Shamgar son of Anath rescued Israel. He once killed 600 Philistines with an ox goad. (Judges 3:31)
1. No one is exempt from serving God: Consider Shamgar. He battled the Philistines with an ox goad. It is very likely that he was just a poor farmer (i.e., a peasant).
2. Serve God even if you are a “nobody”: Rather than looking to ourselves and asking to be excused we need to look to God and get to work. “But I’m just a nobody…” sounds a lot like the feeble excuse of Moses (Exodus 3:11). God didn’t accept that excuse then and He will not accept it today. This excuse “But I’m just a nobody…” could have been used by Shamgar, but he determined to serve God in his generation.
3. Serve God with what you have: Shamgar’s war instrument was an ox goad. This was a farming tool! Generally, it was about eight feet long with a sharp metal spike at one end to prod animals to work. Shamgar used this humble agricultural implement in battle against Philistia. Let us allow the lesson of his ox-goad to “prod” us to acknowledge the fact that there is room in God’s kingdom for the “small things” that we can do. At the end of time, when every account is rendered, we may very well find that the greatest deeds were done quietly and unassumingly, far distant from the limelight. Moses’ rod (Exodus 4:1-5) was a simple shepherd’s tool, but what great things God accomplished through it!
4. Service to God must be courageous and voluntary: Shamgar faced 600 armed pagan soldiers with a lowly farm tool. His bravery and courage are obvious. We need more people like Shamgar, who will ARISE and FIGHT…voluntarily. From Pentecost till the return of Christ, people continue to “volunteer freely” and present themselves as free-will offerings before God. Is your service forced and begrudged? Or is it what it ought to be: voluntary?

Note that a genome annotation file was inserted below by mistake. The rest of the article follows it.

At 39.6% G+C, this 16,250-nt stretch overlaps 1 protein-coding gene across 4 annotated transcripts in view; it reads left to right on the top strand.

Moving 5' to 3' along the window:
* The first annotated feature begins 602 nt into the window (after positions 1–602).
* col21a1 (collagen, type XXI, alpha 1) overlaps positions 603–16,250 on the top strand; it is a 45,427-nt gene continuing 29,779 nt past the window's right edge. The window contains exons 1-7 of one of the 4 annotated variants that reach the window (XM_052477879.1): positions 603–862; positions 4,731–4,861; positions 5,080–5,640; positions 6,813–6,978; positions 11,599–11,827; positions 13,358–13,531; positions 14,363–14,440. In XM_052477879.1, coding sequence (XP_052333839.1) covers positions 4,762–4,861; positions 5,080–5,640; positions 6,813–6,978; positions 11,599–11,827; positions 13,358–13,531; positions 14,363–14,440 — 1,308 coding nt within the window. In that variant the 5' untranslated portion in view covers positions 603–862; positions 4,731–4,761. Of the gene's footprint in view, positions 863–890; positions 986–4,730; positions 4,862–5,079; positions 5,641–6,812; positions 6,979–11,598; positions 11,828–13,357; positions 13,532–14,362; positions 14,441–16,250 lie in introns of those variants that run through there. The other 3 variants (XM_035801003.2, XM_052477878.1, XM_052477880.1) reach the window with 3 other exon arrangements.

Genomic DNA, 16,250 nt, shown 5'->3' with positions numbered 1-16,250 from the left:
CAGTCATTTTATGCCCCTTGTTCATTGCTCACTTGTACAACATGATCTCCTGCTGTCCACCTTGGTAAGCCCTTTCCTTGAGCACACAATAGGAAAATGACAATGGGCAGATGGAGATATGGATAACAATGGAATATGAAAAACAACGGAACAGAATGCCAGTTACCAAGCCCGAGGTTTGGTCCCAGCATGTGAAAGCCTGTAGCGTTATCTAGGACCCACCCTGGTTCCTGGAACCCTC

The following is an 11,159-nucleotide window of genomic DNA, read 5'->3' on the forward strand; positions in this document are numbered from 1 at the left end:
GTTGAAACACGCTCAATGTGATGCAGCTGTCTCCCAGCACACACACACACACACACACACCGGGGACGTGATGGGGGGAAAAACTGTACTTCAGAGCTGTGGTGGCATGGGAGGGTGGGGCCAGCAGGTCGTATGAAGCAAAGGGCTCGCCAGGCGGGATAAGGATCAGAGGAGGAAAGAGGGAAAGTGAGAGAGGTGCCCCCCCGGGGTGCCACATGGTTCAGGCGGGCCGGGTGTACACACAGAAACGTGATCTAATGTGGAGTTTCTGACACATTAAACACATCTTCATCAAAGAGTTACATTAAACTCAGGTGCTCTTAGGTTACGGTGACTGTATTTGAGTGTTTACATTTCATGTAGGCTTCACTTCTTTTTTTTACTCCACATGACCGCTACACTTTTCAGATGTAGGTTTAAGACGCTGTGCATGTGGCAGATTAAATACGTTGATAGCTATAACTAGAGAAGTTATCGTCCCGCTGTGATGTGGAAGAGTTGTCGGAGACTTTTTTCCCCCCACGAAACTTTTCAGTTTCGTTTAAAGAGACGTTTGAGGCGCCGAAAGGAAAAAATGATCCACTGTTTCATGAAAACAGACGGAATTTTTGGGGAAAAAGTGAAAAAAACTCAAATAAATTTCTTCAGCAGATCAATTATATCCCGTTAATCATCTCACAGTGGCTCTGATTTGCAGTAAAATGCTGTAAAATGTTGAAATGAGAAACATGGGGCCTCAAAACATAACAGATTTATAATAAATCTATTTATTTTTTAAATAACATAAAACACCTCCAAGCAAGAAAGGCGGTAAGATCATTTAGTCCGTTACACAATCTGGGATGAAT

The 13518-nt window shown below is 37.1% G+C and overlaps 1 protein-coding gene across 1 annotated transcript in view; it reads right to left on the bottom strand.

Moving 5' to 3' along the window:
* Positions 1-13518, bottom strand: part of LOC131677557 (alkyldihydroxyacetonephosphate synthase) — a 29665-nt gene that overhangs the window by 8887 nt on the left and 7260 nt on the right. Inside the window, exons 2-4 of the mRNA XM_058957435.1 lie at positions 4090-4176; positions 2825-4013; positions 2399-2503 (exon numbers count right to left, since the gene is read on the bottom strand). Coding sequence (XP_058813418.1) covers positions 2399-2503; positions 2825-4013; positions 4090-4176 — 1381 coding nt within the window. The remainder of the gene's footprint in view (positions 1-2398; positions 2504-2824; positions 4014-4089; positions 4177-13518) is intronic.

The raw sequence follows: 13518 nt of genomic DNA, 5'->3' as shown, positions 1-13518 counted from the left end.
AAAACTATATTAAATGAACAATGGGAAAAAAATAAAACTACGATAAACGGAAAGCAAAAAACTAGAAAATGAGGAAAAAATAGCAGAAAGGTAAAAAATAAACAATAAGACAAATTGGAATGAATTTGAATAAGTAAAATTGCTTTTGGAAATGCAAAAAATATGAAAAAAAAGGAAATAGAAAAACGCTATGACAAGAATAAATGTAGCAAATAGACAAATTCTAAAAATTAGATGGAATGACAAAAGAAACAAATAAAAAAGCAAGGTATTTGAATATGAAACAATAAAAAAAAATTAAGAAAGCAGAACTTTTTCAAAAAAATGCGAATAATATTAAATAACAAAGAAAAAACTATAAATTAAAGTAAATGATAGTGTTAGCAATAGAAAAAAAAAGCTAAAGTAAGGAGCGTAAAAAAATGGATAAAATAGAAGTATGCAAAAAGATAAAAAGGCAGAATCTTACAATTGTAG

It is not always popular to stand against ungodliness. In fact, it is frequently very tempting to “go with the flow” and look for the easy way out. However, “The easy way is rarely the right way.” We must be constant and true in our service to God and refuse to waver in our convictions. Is your service timid and hesitant? Or is it what it ought to be: courageous?
If your spiritual service to God is truly voluntary and courageous, then you are imitating the examples of Shamgar!
5. Even “ordinary” men can be heroes: A “hero” is “a man admired for his achievements and noble qualities.” How can Shamgar be considered a hero, you ask? Any time a man performs regular, routine, even ordinary service unto God–voluntarily and without complaint–such a man should be admired and praised! Shamgar kept the peace and kept the faith in his time. He exerted a positive influence on those around him. Is there nothing noble about that? Is there nothing admirable — even heroic — in stemming the tide of sin and apostasy in one’s own time? (CRAIG MEYER)